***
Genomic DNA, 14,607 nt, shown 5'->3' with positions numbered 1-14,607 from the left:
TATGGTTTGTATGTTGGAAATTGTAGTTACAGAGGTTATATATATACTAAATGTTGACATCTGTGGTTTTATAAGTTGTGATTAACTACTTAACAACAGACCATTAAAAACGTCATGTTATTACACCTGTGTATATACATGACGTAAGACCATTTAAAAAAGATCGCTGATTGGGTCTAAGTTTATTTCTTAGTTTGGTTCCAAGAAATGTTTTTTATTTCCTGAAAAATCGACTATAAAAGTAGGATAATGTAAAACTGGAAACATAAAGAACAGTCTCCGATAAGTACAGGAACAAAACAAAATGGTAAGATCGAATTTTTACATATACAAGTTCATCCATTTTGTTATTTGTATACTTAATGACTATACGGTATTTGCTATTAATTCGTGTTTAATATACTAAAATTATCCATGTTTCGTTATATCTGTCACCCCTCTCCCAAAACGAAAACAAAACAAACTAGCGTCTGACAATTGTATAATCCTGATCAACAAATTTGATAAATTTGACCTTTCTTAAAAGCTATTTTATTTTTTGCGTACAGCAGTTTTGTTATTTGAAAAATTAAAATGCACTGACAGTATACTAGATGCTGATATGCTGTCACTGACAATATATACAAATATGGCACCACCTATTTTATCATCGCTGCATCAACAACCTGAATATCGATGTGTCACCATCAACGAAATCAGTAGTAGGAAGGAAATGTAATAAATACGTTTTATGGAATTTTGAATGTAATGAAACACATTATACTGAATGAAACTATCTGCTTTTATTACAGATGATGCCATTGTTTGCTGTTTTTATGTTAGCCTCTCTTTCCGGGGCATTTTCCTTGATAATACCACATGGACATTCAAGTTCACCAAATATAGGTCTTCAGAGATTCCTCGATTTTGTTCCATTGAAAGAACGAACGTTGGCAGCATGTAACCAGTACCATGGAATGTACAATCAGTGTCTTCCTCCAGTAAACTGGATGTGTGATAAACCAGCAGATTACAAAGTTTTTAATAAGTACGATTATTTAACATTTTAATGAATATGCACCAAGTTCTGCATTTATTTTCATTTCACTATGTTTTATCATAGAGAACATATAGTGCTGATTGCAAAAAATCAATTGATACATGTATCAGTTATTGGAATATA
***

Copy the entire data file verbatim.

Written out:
Genomic DNA, 14,607 nt, shown 5'->3' with positions numbered 1-14,607 from the left:
TATGGTTTGTATGTTGGAAATTGTAGTTACAGAGGTTATATATATACTAAATGTTGACATCTGTGGTTTTATAAGTTGTGATTAACTACTTAACAACAGACCATTAAAAACGTCATGTTATTACACCTGTGTATATACATGACGTAAGACCATTTAAAAAAGATCGCTGATTGGGTCTAAGTTTATTTCTTAGTTTGGTTCCAAGAAATGTTTTTTATTTCCTGAAAAATCGACTATAAAAGTAGGATAATGTAAAACTGGAAACATAAAGAACAGTCTCCGATAAGTACAGGAACAAAACAAAATGGTAAGATCGAATTTTTACATATACAAGTTCATCCATTTTGTTATTTGTATACTTAATGACTATACGGTATTTGCTATTAATTCGTGTTTAATATACTAAAATTATCCATGTTTCGTTATATCTGTCACCCCTCTCCCAAAACGAAAACAAAACAAACTAGCGTCTGACAATTGTATAATCCTGATCAACAAATTTGATAAATTTGACCTTTCTTAAAAGCTATTTTATTTTTTGCGTACAGCAGTTTTGTTATTTGAAAAATTAAAATGCACTGACAGTATACTAGATGCTGATATGCTGTCACTGACAATATATACAAATATGGCACCACCTATTTTATCATCGCTGCATCAACAACCTGAATATCGATGTGTCACCATCAACGAAATCAGTAGTAGGAAGGAAATGTAATAAATACGTTTTATGGAATTTTGAATGTAATGAAACACATTATACTGAATGAAACTATCTGCTTTTATTACAGATGATGCCATTGTTTGCTGTTTTTATGTTAGCCTCTCTTTCCGGGGCATTTTCCTTGATAATACCACATGGACATTCAAGTTCACCAAATATAGGTCTTCAGAGATTCCTCGATTTTGTTCCATTGAAAGAACGAACGTTGGCAGCATGTAACCAGTACCATGGAATGTACAATCAGTGTCTTCCTCCAGTAAACTGGATGTGTGATAAACCAGCAGATTACAAAGTTTTTAATAAGTACGATTATTTAACATTTTAATGAATATGCACCAAGTTCTGCATTTATTTTCATTTCACTATGTTTTATCATAGAGAACATATAGTGCTGATTGCAAAAAATCAATTGATACATGTATCAGTTATTGGAATATA